Michael Young’s The Rise of the Meritocracy is a strange little book, more akin to a dystopian novel than to a work of sociology (though of course all dystopian novels encode some kind of critique of contemporary society). Published in 1958 but set in 2034, it purports to be a work of historical sociology tracing not just the rise of meritocracy, a term that Young coins here, over the long period from 1870 to 2033, but also its crisis. There may be much that Young’s futurology gets wrong, but surely one thing he gets very right is the prediction that some day meritocrats would face a populist backlash that could even end in violence. (In a note to the book’s final sentence we learn that its narrator has died amid the disturbances, and that this is therefore a posthumous publication.) Have we not seen something of that in the events at the US Capitol a couple of days ago? If anything, Young’s dystopian future has come to fruition a decade or so earlier than he anticipated, in 2021 rather than in 2034.
Yet the difference between Young’s critique of meritocracy and the rejection of expertise that characterises not only Trumpism but also (say) Brexit and COVID denialism is that whereas the current populist insurgency is firmly aligned with right-wing politics, often viciously chauvinist and nationalist, by contrast Young imagines meritocracy to be brought down by a fundamentally left-wing (even feminist) protest against its anti-egalitarian injustices. (We are told that the narrator dies at a public meeting at Peterloo, in clear resonance with the Peterloo massacre of 1819, in which the army repressed a crowd gathered to demand that parliamentary representation be democratized.) It is a sign of the distance between our times and Young’s that it is hard to imagine today the struggle against meritocracy to be a progressive cause, so much has the erstwhile left tied itself to its banners.
The particulars of Young’s futurology also (naturally enough) reflect his own British post-war context more than they resonate with today’s political or social realities. For instance, he envisages the continued relevance of state planning, and can hardly imagine the ways in which the market has effectively supplanted the state in so many areas of life. So although he recognizes that meritocracy means that the school and university become ever more the key institutions of social reproduction (think of that uber-meritocrat Tony Blair’s famous slogan, “Education, education, education”), and even predicts both the exhaustion of the comprehensive system and the increasing prevalence of testing at every younger ages, he somewhat bizarrely foresees the withering away of the private sector where what we have instead seen has been the wholesale marketization of public education as schooling has been firmly painted as a private rather than a public good.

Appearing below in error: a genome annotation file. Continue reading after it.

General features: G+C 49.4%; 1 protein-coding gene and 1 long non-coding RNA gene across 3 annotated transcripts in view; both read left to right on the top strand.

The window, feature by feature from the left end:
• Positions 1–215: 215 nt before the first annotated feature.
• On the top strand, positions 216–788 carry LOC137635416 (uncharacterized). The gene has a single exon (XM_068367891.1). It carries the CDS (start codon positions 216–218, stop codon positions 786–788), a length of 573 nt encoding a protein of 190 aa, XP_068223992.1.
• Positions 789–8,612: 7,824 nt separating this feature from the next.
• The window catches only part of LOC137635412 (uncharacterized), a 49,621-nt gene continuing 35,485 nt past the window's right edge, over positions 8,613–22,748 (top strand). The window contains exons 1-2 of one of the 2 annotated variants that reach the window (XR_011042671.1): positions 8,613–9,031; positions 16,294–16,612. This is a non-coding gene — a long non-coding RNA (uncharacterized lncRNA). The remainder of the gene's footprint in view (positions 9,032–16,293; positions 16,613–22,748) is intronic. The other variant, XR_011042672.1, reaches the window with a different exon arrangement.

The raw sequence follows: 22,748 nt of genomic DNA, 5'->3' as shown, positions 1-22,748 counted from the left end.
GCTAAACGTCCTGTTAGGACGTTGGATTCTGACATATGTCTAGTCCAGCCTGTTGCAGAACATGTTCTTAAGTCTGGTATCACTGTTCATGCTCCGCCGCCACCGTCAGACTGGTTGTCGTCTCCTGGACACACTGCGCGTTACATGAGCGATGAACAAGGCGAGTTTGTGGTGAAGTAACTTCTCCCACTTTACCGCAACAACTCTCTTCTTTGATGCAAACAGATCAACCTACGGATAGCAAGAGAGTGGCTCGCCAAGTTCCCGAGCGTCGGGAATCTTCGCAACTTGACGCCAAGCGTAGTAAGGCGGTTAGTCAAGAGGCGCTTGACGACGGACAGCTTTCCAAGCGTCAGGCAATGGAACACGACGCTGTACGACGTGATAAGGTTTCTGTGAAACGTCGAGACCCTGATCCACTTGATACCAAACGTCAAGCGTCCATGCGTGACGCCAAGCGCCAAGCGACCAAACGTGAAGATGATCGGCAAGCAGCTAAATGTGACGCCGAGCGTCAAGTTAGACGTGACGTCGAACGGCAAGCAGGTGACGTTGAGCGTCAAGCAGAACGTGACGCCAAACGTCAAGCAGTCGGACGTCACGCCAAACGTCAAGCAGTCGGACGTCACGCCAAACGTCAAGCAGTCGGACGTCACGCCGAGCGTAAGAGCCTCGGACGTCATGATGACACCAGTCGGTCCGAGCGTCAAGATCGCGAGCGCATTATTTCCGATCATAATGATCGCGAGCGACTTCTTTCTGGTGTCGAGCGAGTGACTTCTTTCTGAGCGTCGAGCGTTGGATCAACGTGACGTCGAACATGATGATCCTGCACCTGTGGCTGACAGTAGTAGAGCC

At the same time, though Young no doubt correctly envisages the declining relevance of the House of Commons, as meritocracy eats away at democracy, he (perhaps fancifully) portrays the House of Lords taking its place at the center of the parliamentary system, missing the rise of the executive and the triumph of various forms of presidentialism even in notionally parliamentary democracies such as the UK (and again, Blair and Blairism are no doubt paradigmatic here).
Yet for all its failings, and perhaps because of as much as despite its somewhat quaint air, it is worth returning to Young, not least to shock us out of the meritocratic “common sense” that grips us. Merit, which Young defines here as a combination of intelligence and effort, is firmly entrenched as a supreme virtue not only on the left but also, in the form of a valorization of entrepreneurialism, on the right. It is the shibboleth of our times, so much so that few believe it can be questioned: they assume that arguments against meritocracy can only be framed in terms of the fact that “equality of opportunity” has yet to be achieved by many (minorities, women, the poor, or whoever), and so what is needed is for merit to be more, rather than less, perfectly recognized and rewarded. But Young’s dystopia is in fact a fully realized meritocracy: he takes aim at the ideal itself, rather than the obstacles that lie in its path; he is against equality of opportunity, which he opposes in the name of the rather more radical notion of equality, plain and simple.